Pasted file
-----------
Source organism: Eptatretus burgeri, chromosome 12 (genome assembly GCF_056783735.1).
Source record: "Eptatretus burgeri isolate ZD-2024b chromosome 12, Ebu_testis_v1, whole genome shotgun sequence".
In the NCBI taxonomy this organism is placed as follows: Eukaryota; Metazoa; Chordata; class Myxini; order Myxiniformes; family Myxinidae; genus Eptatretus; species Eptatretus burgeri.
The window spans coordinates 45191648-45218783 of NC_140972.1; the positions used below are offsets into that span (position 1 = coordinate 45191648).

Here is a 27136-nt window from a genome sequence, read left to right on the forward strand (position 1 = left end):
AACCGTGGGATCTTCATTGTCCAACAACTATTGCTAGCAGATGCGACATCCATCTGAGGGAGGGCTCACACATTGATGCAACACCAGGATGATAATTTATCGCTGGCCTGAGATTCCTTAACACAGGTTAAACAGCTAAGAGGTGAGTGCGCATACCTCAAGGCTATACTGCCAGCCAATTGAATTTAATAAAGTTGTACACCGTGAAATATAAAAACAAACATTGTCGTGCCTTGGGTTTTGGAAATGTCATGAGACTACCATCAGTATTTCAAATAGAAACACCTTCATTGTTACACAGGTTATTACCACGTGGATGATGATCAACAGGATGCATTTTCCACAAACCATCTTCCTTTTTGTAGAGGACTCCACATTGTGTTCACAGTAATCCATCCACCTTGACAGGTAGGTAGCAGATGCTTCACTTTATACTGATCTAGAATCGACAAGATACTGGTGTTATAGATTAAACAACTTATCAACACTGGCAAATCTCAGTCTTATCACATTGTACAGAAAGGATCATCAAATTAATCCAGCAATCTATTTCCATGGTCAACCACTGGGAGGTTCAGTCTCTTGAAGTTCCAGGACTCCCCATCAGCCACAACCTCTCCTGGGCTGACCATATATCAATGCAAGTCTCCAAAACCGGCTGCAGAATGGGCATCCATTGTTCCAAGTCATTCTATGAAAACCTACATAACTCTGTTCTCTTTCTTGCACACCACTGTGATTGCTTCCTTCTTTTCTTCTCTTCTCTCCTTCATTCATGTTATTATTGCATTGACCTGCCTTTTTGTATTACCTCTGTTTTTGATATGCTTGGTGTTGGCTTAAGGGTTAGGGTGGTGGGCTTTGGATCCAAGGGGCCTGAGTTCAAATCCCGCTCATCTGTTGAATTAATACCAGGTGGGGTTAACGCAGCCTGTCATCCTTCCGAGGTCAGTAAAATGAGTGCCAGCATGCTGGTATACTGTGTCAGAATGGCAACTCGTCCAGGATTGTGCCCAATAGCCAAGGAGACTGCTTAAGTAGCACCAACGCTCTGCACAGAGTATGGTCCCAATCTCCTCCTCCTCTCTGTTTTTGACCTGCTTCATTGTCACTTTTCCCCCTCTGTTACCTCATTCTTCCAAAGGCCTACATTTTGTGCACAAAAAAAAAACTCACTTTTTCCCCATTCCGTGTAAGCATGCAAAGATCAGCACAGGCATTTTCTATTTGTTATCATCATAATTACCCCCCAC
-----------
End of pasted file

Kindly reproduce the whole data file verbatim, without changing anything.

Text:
Source organism: Eptatretus burgeri, chromosome 12 (genome assembly GCF_056783735.1).
Source record: "Eptatretus burgeri isolate ZD-2024b chromosome 12, Ebu_testis_v1, whole genome shotgun sequence".
In the NCBI taxonomy this organism is placed as follows: Eukaryota; Metazoa; Chordata; class Myxini; order Myxiniformes; family Myxinidae; genus Eptatretus; species Eptatretus burgeri.
The window spans coordinates 45191648-45218783 of NC_140972.1; the positions used below are offsets into that span (position 1 = coordinate 45191648).

Here is a 27136-nt window from a genome sequence, read left to right on the forward strand (position 1 = left end):
AACCGTGGGATCTTCATTGTCCAACAACTATTGCTAGCAGATGCGACATCCATCTGAGGGAGGGCTCACACATTGATGCAACACCAGGATGATAATTTATCGCTGGCCTGAGATTCCTTAACACAGGTTAAACAGCTAAGAGGTGAGTGCGCATACCTCAAGGCTATACTGCCAGCCAATTGAATTTAATAAAGTTGTACACCGTGAAATATAAAAACAAACATTGTCGTGCCTTGGGTTTTGGAAATGTCATGAGACTACCATCAGTATTTCAAATAGAAACACCTTCATTGTTACACAGGTTATTACCACGTGGATGATGATCAACAGGATGCATTTTCCACAAACCATCTTCCTTTTTGTAGAGGACTCCACATTGTGTTCACAGTAATCCATCCACCTTGACAGGTAGGTAGCAGATGCTTCACTTTATACTGATCTAGAATCGACAAGATACTGGTGTTATAGATTAAACAACTTATCAACACTGGCAAATCTCAGTCTTATCACATTGTACAGAAAGGATCATCAAATTAATCCAGCAATCTATTTCCATGGTCAACCACTGGGAGGTTCAGTCTCTTGAAGTTCCAGGACTCCCCATCAGCCACAACCTCTCCTGGGCTGACCATATATCAATGCAAGTCTCCAAAACCGGCTGCAGAATGGGCATCCATTGTTCCAAGTCATTCTATGAAAACCTACATAACTCTGTTCTCTTTCTTGCACACCACTGTGATTGCTTCCTTCTTTTCTTCTCTTCTCTCCTTCATTCATGTTATTATTGCATTGACCTGCCTTTTTGTATTACCTCTGTTTTTGATATGCTTGGTGTTGGCTTAAGGGTTAGGGTGGTGGGCTTTGGATCCAAGGGGCCTGAGTTCAAATCCCGCTCATCTGTTGAATTAATACCAGGTGGGGTTAACGCAGCCTGTCATCCTTCCGAGGTCAGTAAAATGAGTGCCAGCATGCTGGTATACTGTGTCAGAATGGCAACTCGTCCAGGATTGTGCCCAATAGCCAAGGAGACTGCTTAAGTAGCACCAACGCTCTGCACAGAGTATGGTCCCAATCTCCTCCTCCTCTCTGTTTTTGACCTGCTTCATTGTCACTTTTCCCCCTCTGTTACCTCATTCTTCCAAAGGCCTACATTTTGTGCACAAAAAAAAAACTCACTTTTTCCCCATTCCGTGTAAGCATGCAAAGATCAGCACAGGCATTTTCTATTTGTTATCATCATAATTACCCCCCAC